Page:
David and his monks
David was the leader of a group of men who dedicated themselves to serving Jesus. They were all monks and lived in a monastery. David built twelve monasteries, but his most famous was the one where he settled - at a place called Vallis Rosina on the rugged coast of Pembrokeshire in West Wales. This monastery no longer exists. Instead, in its place lies the beautiful cathedral of St. Davids.
David and his monks followed a very strict Rule. They were so disciplined they were known as ascetic people.
Davidís rules were far stricter than those in most monasteries. He was a hard master who expected total devotion to God. Like all monks at the time, they provided food for the sick and needy, growing crops in their fields and harvesting them themselves. However, David would not allow his monks to use oxen to plough, they had to attach the yoke to their bodies. David led by example and also pulled the plough himself.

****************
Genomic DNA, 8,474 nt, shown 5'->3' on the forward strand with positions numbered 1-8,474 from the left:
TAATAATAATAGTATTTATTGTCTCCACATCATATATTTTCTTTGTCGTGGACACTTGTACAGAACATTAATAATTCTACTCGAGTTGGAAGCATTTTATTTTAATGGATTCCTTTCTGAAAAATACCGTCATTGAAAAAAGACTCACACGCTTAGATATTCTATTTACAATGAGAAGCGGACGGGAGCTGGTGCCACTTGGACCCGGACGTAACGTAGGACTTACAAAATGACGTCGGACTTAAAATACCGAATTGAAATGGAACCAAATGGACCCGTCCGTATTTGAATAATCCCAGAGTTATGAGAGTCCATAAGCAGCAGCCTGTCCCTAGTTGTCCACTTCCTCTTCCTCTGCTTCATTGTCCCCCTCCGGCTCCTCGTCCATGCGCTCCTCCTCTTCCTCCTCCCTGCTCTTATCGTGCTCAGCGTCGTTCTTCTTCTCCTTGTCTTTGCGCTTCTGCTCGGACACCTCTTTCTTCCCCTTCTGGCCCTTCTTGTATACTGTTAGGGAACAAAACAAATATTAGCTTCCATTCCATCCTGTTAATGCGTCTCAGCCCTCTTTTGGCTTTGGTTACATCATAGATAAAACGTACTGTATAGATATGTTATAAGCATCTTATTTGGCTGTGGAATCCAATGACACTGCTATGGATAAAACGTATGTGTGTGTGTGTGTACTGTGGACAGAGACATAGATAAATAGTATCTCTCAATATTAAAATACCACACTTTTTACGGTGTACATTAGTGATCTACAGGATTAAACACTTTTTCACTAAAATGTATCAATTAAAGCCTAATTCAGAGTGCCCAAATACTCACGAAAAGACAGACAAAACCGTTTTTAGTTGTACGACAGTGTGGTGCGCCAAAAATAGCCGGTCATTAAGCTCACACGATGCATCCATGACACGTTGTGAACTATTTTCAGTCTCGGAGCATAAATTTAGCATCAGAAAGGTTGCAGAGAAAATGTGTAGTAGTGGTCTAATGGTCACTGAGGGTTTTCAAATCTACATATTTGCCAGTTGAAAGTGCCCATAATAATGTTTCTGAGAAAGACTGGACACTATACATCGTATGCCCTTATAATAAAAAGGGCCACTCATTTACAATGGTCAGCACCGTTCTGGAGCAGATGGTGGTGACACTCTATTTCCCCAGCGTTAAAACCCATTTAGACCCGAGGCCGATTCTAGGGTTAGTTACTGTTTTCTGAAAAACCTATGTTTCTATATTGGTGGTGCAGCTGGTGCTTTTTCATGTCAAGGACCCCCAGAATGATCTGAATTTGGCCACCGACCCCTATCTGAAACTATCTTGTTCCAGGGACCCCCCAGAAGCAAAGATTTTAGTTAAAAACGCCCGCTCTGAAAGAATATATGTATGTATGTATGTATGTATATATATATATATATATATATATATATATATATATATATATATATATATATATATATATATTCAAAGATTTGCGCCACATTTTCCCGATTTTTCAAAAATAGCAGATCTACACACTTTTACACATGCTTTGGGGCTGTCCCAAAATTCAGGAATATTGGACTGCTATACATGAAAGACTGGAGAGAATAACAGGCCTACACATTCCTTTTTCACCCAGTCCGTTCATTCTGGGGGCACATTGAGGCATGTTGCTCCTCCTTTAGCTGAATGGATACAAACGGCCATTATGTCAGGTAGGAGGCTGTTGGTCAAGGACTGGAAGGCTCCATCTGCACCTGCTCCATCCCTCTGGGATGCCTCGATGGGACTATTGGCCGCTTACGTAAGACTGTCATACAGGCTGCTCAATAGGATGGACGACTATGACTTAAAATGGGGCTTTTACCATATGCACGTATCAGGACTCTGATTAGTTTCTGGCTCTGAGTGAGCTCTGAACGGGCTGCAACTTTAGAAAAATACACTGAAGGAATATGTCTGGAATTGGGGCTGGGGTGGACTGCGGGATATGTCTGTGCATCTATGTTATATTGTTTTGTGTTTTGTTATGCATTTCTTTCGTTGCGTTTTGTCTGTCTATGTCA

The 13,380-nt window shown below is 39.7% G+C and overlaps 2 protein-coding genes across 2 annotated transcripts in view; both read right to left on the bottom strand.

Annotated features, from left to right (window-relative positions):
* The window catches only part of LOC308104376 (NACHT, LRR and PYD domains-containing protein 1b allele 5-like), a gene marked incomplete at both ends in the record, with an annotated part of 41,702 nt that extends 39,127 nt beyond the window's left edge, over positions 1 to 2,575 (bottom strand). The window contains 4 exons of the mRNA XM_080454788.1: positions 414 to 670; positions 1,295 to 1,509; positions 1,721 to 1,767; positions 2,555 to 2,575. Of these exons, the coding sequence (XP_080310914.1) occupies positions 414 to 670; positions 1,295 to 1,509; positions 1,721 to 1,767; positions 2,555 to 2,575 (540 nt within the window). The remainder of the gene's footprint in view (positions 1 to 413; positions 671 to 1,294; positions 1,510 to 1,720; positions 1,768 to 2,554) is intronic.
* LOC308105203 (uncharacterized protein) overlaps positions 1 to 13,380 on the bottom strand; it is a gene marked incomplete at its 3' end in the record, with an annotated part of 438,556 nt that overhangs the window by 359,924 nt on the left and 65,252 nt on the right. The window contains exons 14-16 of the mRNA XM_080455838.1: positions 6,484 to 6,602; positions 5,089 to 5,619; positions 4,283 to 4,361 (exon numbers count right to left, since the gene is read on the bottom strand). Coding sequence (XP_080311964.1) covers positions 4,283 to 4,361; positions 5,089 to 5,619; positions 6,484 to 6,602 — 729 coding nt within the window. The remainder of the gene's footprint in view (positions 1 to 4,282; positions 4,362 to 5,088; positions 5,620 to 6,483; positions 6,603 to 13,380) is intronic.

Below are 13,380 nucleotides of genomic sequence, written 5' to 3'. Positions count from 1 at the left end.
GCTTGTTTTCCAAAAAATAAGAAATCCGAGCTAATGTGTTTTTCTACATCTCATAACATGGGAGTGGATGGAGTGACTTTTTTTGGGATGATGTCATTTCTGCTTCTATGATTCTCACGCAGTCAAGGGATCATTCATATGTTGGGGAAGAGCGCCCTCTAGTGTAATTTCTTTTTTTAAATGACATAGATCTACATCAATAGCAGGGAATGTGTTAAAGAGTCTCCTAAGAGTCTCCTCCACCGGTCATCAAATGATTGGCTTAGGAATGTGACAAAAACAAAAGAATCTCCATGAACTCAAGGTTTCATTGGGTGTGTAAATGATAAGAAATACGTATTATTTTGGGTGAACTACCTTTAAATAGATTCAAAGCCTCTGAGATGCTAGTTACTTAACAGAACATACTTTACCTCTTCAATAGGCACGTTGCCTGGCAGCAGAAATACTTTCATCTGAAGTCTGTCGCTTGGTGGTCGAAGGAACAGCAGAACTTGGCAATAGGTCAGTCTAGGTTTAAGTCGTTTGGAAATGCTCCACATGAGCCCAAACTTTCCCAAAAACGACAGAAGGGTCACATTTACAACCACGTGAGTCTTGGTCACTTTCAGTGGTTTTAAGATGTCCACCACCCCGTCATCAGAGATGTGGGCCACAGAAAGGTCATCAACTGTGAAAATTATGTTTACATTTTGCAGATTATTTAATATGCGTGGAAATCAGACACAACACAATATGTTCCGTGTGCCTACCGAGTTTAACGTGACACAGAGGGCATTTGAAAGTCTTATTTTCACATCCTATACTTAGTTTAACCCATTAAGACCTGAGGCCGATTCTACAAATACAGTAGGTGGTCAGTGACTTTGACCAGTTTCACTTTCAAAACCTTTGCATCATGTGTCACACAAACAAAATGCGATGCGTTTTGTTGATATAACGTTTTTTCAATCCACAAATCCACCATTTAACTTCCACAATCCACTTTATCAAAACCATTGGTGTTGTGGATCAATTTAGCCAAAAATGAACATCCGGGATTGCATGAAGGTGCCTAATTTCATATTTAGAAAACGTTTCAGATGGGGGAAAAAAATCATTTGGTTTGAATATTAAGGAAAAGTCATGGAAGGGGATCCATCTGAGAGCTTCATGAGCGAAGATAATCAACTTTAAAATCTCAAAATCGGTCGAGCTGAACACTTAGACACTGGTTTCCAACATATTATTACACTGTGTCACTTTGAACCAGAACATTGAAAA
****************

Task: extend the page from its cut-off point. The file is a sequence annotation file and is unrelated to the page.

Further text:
David spent many hours up to his neck in water, teaching himself self discipline. Because of this he was given the nickname "Aquaticus," meaning Waterman.
The monks ate just enough to give them energy to work. Their diet consisted of bread, herbs and water. Fish was a treat given to the sick , elderly and guests.
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